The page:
Right-to-Refill: How the Lexmark Case Changed the Face of Patent Rights
By now, everyone is probably aware that I love technology. I think progress is swell and dandy, and that I welcome our robotic overlords. What you probably don’t know is that there is one piece of technology that I have declared my Eternal Nemesis: office printers. When I try to print things, if the printer’s not jammed, it’s “offline,” even though it’s clearly turned on and connected to the ethernet! And don’t get me started on toner (too late, I’m getting started on toner).
Look at them, sitting there so smugly. This is the face of evil, I tell you. Evil.
For a very long time, toner and ink cartridges have been expensive. A quick glance at Amazon reveals prices that range from $50 to $150. Now, luckily, many of them were on sale, so it could be worse, but replacing printer ink has been a strain on many people’s wallets for some time now. Some companies make it easy to return used cartridges for recycling, but you still have to buy a new cartridge to replace the old one.
Luckily, all that is about to change.
Last week, in a near unanimous decision, the Supreme Court declared that once someone has purchased a product, the manufacturer no longer holds patent rights. What this means is that printer companies cannot prevent consumers from reselling, refilling, or otherwise modifying ink or toner cartridges once they’ve been depleted.
Now, you may think that this is a no-brainer, since people modify the heck out of cars, roombas, and many other household appliances, and it’s never been a problem before. But Lexmark, one of the leading printer companies, has been fighting since the early 2000s to make it illegal to refill and resell their cartridges by enforcing its patent rights, which would enable them to maintain a monopoly on the cartridges.
However, citing cars as a perfect example, the Supreme Court judges ruled that once a product is in the consumer’s hands, any control a company might have had over the product is forfeit. This is great, because it’ll bring some competition to an otherwise cornered market, but it’s not just the world of office supplies that will feel the effects of this case.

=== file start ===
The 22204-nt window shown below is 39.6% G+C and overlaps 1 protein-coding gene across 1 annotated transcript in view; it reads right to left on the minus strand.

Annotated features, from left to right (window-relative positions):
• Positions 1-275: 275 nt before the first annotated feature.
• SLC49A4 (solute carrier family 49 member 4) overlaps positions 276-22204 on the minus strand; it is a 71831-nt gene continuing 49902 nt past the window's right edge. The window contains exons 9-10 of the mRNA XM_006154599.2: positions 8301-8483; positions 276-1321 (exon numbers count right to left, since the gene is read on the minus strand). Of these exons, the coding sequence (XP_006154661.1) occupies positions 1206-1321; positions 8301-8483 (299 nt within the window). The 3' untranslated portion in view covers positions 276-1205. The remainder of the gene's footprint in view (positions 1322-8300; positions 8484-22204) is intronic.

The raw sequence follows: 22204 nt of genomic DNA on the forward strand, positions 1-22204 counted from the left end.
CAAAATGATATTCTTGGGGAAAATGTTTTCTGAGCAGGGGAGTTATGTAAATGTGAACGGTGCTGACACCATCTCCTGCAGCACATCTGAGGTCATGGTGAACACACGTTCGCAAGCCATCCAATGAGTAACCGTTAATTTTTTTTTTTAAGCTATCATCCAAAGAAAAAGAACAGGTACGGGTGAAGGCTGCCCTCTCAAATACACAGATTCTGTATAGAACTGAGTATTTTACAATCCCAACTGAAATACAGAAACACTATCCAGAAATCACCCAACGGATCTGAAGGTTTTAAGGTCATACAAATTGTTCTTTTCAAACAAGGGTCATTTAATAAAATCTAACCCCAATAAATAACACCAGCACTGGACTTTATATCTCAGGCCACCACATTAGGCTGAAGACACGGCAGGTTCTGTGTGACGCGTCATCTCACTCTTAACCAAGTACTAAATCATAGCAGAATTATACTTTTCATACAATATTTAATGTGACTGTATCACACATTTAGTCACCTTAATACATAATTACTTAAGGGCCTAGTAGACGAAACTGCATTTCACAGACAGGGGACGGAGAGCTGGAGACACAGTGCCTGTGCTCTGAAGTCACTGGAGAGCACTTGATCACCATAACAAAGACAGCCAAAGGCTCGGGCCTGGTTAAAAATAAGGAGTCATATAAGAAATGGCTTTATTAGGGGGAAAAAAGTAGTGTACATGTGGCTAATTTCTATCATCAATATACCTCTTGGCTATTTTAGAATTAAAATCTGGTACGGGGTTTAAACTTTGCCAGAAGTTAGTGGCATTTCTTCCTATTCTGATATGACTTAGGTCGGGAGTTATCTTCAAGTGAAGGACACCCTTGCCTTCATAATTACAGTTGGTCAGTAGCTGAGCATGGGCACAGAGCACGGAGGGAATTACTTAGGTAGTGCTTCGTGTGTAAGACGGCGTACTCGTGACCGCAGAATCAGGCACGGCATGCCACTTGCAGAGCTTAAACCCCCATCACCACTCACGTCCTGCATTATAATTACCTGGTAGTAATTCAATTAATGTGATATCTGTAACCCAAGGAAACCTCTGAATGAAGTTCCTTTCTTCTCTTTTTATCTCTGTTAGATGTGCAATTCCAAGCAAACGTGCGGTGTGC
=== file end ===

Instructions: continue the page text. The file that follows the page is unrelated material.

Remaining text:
The second half of Lexmark’s case covered whether or not international sales would exhaust a company’s patent rights. Here, the Supreme Court once again ruled against Lexmark; sales made internationally exhaust the patent rights, just the same as sales made domestically. This makes pharmaceutical companies in particular pretty unhappy, as it’s much cheaper to buy brand name drugs across the border in Mexico and Canada than it is here in the good old U.S. of A.
Adding knives is one of the most common (and deadliest) modifications made to a roomba.
This is only one victory in an ongoing, complicated debate about ownership. In recent years, many software services have moved from being a one time purchase to subscription model; when I was a kid, Microsoft Word simply came as part of a computer, there was no need to spend any extra money on it. Now, you have to buy a license, and you have to keep paying for it every year. The same goes for many Internet of Things devices as well; in addition to buying the gadget, you have to pay for a subscription to a service. We saw this backfire spectacularly just last year, when Google discontinued service to the Revolv smart home device, leaving unhappy customers with a very expensive paperweight.
And what about music, video, and video game files? You paid for them, so shouldn’t you have the right to “tinker” with them too? What about redistribution? Digital piracy has been a hot-button topic for a long time now, and it’s not likely to go away.
The “Piracy, It’s a Crime” was an anti-piracy campaign launched by the Motion Picture Association in the early 2000s. It… hasn’t exactly been all that successful.
Unless, of course, games become cheaper, and therefore easier to purchase, which may happen as a result of the court’s ruling. However, other analysts fear that companies will go in the other direction, making games (and toner cartridges) more expensive to make up for the loss of sales.
Unfortunately, while the court’s ruling is a major step forward for ownership rights, it doesn’t completely cover everything. Many companies will still find ways to protect their copyrights, such as through end user license agreements, Digital Rights Management (DRM) technologies, and well, straight up making their hardware impossible to disassemble. Apple has always been notorious for their proprietary hardware, making it hard for third-party companies to develop competitively cheap accessories, but in recent years, they’ve gone one step further.
And they’re not alone. An increasing amount of devices are either irreparable or unrecyclable due to their construction. John Deere makes it so that tractor owners cannot use the software that runs their equipment, making their equipment impossible to repair. As a result, many farmers have taken to using hacked software in order to get the authorization they need to fix their tractors.
So what can we expect from the future? Cheaper products and fiercer competition, or big time monopolies doubling down on costs and guarding their product manuals like a dragon with their horde? It’s hard to say, but I’m willing to bet it’ll be a mix of both. Millennials are killing every other capitalistic concept out there, so might as well kill copyright law while we’re at it.
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